The real estate market in Ghana has experienced an unprecedented expansion, particularly because of the positive economic impact in the country. One thing that has contributed to the economic stability enjoyed by Ghana is the noteworthy rise in levels of income throughout the economy during the last one decade. Also, an overwhelming shortage of houses in the urban areas – for commercial and residential property – has made real estate in Ghana a great investment. Real estate firms have partnered with financial institutions to support construction projects. In addition, consumers can easily own property by applying for mortgage loans, which are widely available.
In spite of the tremendous growth in the industry, the underdeveloped land tenure system together with property rights regime may pose a serious danger to market expansion. Matter of fact, if there is no legislative intervention, there is a likelihood of development in the market in the market being hindered. Issues surrounding the property rights regime and the land tenure system can bring hidden transaction costs, which in turn can cause redundant market uncertainties. Sometimes one can buy land in Ghana that has been sold to several unsuspecting victims.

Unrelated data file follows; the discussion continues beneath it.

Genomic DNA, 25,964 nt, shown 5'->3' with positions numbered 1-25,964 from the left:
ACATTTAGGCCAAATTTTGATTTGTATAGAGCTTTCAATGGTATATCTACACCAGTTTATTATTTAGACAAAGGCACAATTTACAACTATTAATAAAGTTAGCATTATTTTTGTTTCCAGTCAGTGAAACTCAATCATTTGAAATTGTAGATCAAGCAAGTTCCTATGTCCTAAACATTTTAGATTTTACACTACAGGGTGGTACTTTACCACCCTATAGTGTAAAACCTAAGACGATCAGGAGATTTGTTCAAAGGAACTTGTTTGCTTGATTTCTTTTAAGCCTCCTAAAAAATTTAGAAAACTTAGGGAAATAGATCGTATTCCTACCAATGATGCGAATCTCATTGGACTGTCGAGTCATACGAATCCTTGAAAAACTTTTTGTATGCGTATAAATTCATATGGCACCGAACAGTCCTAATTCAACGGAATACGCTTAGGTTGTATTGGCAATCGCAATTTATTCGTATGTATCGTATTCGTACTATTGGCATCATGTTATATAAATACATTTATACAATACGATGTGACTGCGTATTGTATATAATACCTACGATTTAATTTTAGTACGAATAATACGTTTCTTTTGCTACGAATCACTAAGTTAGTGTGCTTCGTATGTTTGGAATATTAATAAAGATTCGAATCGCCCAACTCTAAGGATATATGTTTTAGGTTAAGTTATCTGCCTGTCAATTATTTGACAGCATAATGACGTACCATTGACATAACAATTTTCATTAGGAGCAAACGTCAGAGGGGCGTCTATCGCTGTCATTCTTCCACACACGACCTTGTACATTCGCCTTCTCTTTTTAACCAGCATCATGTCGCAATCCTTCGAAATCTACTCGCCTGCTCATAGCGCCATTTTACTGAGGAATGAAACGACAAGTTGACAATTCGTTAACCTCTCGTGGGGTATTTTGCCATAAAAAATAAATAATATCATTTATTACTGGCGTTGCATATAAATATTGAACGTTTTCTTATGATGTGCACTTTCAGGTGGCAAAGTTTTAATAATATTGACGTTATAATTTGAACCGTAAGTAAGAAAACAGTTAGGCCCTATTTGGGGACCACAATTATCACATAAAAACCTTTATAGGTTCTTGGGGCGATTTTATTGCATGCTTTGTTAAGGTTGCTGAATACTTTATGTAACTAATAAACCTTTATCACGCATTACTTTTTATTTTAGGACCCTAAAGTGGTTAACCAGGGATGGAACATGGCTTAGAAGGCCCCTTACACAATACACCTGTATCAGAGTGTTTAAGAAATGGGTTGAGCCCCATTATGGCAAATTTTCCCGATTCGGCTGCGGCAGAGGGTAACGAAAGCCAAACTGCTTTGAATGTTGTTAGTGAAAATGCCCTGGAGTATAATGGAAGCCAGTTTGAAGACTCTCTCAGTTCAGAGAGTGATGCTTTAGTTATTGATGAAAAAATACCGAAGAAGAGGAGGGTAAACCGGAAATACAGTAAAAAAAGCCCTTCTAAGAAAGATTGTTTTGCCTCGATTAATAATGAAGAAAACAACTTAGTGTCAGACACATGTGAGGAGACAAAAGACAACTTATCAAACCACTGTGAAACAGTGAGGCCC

In essence, a lot of property in Ghana is built on leased land. By definition, a lease ought to have a start date as well as an end date. In general, 99 years is the period a lease is granted in the Ghana. If you are looking forward to buying real estate in Ghana, then you ought to understand property leases operate. The standard lease agreement features an assignment clause or a sublease that has to be approved by either the land tenure hold or the head lease.
There are two issues presented here. To begin with, the assignor or lessor – that is the real estate firm must seek permission from the freehold interest holder or the head lease, prior to validating a sublease or assignment. Additionally, the customer – also known as assignee or sublease, is obliged to ascertain that the essential agreements have been obtained. If a properly signed agreement is not obtained from the land tenure interest holder or the head lease, one may experience uncalled-for delays during the registration process. Moreover, there is a possibility of going through a lengthy litigation procedure.
Often after leasing property, most of the interest goes to the lessor or assignor while a customer gets the remainder. Essentially, ownership of land technically reverts to the estate interest owner when the lease expires, unless it is renewed. This is the crux of the matter in the real estate in Ghana. Where there are no codified written laws by traditional bureaucrats, who have the power to transfer ownership of property, changing ownership of stool lands in the nation can be a tedious task.